Knowing what is Section 8, can open your United States rental properties to a larger pool of potential tenants, slash your turnover rates by introducing longer term tenants and allow to enjoy earning stable rent checks straight from the government. We will explain what is Section 8 and what you need to do to qualify for this program as a landlord.
Section 8 is a federal housing voucher program in the United States. It was started in 1974 as a way to help people with modest means afford their housing needs. Unlike most types of subsidized housing, Section 8 provides its members with more choices when it comes to their rental home.
As long as a rental property meets certain basic requirements and the landlord is willing to accept a Section 8 voucher, a tenant is free to choose his own place to stay.
The way the program works is that a tenant will receive a voucher to pay for a portion of his rent. In general the occupant must pay 30 to 40% of the rent amount. The rest is paid by the government in the form of a voucher, hence the term Housing Choice Voucher. The tenants' eligibility for the program is reviewed every year.
When asking the question, "What is Section 8?" many property owners are concerned with what type of tenants they will meet from this program. While Section 8 tenants do have a lower income, this does not mean that they will make poor tenants.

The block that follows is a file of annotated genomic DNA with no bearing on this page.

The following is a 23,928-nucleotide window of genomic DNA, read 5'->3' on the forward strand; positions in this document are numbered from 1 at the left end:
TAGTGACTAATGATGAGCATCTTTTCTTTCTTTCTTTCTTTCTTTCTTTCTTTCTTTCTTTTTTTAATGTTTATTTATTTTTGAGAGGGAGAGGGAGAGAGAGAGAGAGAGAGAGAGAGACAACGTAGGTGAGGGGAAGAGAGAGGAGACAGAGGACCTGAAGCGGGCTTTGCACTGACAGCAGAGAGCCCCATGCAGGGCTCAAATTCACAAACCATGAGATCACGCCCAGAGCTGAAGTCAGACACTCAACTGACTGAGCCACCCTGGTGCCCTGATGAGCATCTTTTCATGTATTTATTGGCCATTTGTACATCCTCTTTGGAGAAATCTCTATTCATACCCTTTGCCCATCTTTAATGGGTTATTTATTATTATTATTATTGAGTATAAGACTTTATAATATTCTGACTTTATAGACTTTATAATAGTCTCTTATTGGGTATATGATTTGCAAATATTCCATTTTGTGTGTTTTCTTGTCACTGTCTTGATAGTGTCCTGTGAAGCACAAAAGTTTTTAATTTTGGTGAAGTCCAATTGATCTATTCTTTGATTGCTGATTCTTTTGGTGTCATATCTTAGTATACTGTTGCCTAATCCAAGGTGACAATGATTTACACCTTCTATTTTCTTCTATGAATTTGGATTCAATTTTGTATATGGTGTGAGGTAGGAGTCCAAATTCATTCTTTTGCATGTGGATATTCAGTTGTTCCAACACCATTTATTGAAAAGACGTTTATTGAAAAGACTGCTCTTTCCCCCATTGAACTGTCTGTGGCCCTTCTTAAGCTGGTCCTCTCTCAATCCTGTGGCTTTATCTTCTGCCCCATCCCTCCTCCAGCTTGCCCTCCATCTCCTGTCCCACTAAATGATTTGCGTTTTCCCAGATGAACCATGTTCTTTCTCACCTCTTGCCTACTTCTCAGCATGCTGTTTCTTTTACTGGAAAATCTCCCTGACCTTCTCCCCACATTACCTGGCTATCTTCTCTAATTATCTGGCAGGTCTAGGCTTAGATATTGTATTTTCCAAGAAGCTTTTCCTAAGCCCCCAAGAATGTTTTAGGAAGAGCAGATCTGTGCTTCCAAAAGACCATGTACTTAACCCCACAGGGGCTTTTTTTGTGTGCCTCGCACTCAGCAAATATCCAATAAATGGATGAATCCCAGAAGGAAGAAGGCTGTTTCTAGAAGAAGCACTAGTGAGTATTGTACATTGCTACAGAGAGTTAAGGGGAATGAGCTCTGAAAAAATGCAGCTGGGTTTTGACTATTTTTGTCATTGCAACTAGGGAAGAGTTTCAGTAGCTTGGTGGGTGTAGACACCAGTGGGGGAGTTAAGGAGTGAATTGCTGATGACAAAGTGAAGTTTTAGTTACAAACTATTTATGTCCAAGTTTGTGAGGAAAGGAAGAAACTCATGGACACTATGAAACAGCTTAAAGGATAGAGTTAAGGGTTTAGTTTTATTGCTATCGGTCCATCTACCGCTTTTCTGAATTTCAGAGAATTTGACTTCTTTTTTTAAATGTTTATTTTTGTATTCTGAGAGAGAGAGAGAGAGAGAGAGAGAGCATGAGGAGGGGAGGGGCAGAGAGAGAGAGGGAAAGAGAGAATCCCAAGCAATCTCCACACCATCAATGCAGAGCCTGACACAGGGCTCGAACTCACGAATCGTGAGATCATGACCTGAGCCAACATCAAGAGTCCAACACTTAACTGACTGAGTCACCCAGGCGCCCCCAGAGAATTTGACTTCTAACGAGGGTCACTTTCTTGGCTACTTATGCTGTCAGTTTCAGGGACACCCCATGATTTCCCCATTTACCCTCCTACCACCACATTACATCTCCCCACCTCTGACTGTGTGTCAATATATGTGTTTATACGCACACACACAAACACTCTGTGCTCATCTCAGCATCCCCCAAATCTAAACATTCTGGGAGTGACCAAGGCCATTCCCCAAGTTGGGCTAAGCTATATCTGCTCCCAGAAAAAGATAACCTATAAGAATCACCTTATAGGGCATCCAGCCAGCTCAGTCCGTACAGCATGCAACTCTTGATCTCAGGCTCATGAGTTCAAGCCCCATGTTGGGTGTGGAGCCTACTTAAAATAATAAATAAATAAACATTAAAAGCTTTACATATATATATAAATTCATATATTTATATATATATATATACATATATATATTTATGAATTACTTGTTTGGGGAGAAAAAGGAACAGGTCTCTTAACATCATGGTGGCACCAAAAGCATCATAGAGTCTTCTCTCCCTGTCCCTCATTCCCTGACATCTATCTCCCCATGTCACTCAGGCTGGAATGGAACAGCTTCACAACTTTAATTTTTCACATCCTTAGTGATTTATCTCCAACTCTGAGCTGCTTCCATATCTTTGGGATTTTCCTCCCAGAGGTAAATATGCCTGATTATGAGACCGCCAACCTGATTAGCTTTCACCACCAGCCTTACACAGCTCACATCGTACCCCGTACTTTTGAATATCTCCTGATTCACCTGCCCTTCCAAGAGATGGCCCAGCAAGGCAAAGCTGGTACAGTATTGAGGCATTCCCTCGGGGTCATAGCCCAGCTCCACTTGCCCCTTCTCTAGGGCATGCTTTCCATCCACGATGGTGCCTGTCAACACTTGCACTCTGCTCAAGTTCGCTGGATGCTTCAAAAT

You will encounter a wide variety of people, just as you would when screening conventional tenants. The bottom line is that you should screen all your tenants carefully whether they are from Section 8 or not. It's important not to make assumptions about a potential tenant based on their Section 8 status; treat them as you would any other potential tenant.
It's easy to become a Section 8 landlord. There are no formal steps required. Once you screen your tenant, you will need to have your rental property inspected by the housing authority to ensure that it passes Section 8 housing standards.
The certifying agency will also verify that the rent you are asking is reasonable when compared with similar units in the area. Once the inspection is complete, you'll finalize the paperwork and agree to a few simple terms set by the housing authority in your area.
Some landlords only realize what is Section 8 when they are approached unexpectedly by a prospective tenant who is from the Section 8 program.
However, you don't have to wait for Section 8 tenants to find you. Simply get in touch with the public housing authority in your area and tell them to you wish to make your rental property available to Section 8 tenants. You can also indicate in your advertisements that you are willing to accept Section 8 vouchers.